In Sweden while walking home from church Carl Boberg was listening to the church bells ringing when a sudden storm appeared and then just as quickly disappeared and he remained still looking over a bay that was peaceful and calm. Boberg apparently paraphrased Psalm 8 into a poem called ‘O Store Gud’ (O Great God). The year was 1885, and the poem was used in the underground church when the Baptists and Mission Friends were persecuted.
From that beginning it was set to music, a popular folk song, and first performed in 1888. In 1907 it was translated into German, in 1912 into Russian, and into English in 1925. Over the years there have been various translations of verses and timing from ¾ time to 4/4 time.
Later in the 1950’s the hymn was popularised by George Beverly Shea and Cliff Burrows during the Billy Graham crusades. It has been sung by many famous performers including Elvis Presley. Many other translations have been completed including into Spanish in 1958, Italian, Afrikaans, Mandarin, Japanese, Slovak and of course Maori.
Canon Wi Te Tau Huata, a chaplain during WWII for the 28th New Zealand (Maori) Battalion originated the translation of Whakaaria Mai. In 1981 Queen Elizabeth visited New Zealand, at the Royal Command Performance Sir Howard Morrison performed this song. In 1982 he released it as a single, where it spent six months in the national charts – 5 weeks at number one.
Prince Tui Teka also sang Whakaari Mai regularly at his concerts, and Lizzie Marvelly sang it at the memorial service for Jonah Lomu. Early in 2019 the Salvation Army created The Offering Project where 12 gospel hymns were performed by some of New Zealand’s top musicians. They also engaged New Zealand artists (including Darryn George) to create original artwork inspired by each track.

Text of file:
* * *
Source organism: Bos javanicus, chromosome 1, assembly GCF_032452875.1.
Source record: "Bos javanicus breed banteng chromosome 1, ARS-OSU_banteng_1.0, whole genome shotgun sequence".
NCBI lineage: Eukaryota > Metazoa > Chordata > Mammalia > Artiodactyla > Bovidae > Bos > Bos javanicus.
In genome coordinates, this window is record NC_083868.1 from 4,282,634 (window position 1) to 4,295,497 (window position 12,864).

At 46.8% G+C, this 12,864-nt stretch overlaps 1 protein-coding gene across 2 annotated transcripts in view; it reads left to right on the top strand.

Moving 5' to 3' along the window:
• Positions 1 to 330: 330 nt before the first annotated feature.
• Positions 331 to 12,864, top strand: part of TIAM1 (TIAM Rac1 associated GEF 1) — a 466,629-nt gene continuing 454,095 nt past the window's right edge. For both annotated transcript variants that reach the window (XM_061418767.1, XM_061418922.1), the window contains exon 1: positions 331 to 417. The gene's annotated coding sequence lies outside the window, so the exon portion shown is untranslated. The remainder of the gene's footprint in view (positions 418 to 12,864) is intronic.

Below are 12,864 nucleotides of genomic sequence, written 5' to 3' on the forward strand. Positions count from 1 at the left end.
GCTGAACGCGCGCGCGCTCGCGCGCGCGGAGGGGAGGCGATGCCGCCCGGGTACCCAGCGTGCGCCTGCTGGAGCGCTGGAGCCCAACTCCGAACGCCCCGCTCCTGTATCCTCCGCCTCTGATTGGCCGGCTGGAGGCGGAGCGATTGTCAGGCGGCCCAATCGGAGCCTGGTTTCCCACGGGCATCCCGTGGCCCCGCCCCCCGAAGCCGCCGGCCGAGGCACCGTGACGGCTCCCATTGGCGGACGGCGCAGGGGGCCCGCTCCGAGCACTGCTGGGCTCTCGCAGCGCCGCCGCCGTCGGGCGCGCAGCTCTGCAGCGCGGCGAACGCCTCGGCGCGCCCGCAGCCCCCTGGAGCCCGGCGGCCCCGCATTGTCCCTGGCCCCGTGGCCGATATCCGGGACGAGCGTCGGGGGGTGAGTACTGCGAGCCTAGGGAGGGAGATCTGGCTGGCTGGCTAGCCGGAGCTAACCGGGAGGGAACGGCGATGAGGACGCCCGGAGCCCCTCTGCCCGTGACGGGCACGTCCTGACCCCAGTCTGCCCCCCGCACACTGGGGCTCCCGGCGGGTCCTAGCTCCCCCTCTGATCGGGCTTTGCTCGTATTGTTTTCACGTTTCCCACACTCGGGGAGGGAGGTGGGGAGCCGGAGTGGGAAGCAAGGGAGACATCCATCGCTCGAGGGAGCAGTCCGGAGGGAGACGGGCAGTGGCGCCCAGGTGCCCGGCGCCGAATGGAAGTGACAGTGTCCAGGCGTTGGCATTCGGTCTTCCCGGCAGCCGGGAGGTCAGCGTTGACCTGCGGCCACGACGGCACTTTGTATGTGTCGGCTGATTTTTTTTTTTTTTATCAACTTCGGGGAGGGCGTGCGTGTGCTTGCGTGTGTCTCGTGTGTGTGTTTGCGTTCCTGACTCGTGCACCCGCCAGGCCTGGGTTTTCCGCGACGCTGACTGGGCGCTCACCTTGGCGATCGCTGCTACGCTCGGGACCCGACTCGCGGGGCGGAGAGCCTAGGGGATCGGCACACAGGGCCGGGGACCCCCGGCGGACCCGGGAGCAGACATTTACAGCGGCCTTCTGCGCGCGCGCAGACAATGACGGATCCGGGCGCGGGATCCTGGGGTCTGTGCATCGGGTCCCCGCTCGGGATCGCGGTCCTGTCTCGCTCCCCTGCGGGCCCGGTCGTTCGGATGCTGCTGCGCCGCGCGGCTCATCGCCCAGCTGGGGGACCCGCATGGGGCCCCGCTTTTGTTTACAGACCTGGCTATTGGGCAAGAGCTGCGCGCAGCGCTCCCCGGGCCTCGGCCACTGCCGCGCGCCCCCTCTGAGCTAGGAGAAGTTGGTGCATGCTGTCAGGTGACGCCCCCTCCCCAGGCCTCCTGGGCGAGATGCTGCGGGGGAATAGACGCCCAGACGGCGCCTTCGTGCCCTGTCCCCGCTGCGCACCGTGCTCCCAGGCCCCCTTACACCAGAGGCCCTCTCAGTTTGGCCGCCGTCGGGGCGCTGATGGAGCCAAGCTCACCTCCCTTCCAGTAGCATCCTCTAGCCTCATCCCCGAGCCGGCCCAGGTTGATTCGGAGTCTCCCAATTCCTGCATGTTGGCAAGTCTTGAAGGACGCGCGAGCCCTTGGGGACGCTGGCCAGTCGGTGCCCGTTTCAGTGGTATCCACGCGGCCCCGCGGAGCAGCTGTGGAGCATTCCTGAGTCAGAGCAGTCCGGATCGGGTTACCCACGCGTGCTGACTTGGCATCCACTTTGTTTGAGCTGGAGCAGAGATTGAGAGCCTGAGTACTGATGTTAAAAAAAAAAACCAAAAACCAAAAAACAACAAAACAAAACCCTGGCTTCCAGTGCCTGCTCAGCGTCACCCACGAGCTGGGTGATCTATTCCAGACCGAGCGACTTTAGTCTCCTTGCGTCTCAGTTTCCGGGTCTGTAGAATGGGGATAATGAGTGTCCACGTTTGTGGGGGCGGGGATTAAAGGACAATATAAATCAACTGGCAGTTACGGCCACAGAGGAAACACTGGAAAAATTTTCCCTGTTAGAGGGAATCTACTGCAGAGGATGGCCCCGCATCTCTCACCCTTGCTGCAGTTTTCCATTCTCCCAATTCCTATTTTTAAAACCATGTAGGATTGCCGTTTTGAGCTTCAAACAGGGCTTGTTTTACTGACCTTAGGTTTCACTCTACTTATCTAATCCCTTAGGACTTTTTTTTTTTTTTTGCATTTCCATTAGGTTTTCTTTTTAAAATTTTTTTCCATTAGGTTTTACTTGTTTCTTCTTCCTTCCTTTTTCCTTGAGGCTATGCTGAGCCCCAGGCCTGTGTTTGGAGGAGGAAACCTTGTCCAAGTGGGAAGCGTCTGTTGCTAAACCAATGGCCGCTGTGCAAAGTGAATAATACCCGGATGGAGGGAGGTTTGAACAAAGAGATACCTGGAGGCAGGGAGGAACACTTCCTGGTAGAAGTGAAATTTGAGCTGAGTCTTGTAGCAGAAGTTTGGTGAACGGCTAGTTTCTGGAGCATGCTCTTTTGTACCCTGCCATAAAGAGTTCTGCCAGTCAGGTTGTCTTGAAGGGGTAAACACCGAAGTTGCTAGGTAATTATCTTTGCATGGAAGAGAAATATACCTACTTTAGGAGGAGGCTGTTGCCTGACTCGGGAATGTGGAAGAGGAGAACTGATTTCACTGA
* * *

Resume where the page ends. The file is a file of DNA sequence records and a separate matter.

Hollie Smith and Teeks re-imagined Whakaaria Mai performing it publically earlier than intended after the March 15 shootings. You can listen to their version here https://www.youtube.com/watch?v=sqoG-znXf7I
As you listen, remember the many many people who have been moved by a sudden storm which battered their lives, whether it is a storm in the sky, a storm in their hearts, a storm in their home, a storm in their employment, a storm of war, a storm of grief and the subsequent stillness after every storm. When you consider all the works and worlds His hands have made – the power throughout the universe displayed. Then what happens? Will you turn back to Him in praise and say, ‘You are great! You are beyond me yet you are here with me.’ With me in the storm or the silence, in the thunder or the peace – you’re there – you are great – so great I can only express it as a question and sometimes as a statement.
This poem began 135 years ago in a dangerous time to be a certain type of believer, but in the middle of that storm a poem came expressing trust sometimes with a question, sometimes as a statement. Always focused on God, not the storm. When this COVID19 storm is over, will there be silence or frenetic activity to catch up on lost time? Maybe now is the time to upskill in listening in silence and meditating on some of the words we have been blessed with in old hymns re-imagined.
Stay in peace.
15th April 2020
Previous BlogsThe News... : Warren, 1st July 2020
Shhh - Listen : Warren, 19th June 2020
Relief? : Warren, 11th June 2020
On the Cusp : Warren, 4th June 2020
In the Beginning... : Warren, 28th May 2020
Seasons : Warren, 21st May 2020
Aroha|Love : Warren, 14th May 2020
How is your mind? : Warren, 7th May 2020
On the Level : Warren, 1st May 2020
Signs : Warren, 24th April 2020
Whakaaria Mai : Warren, 15th April 2020
Essential Worker or Not? : Warren, 8th April 2020
Rumours : Warren, 1st April March 2020
What Would Jesus Do? : Warren, 25 March 2020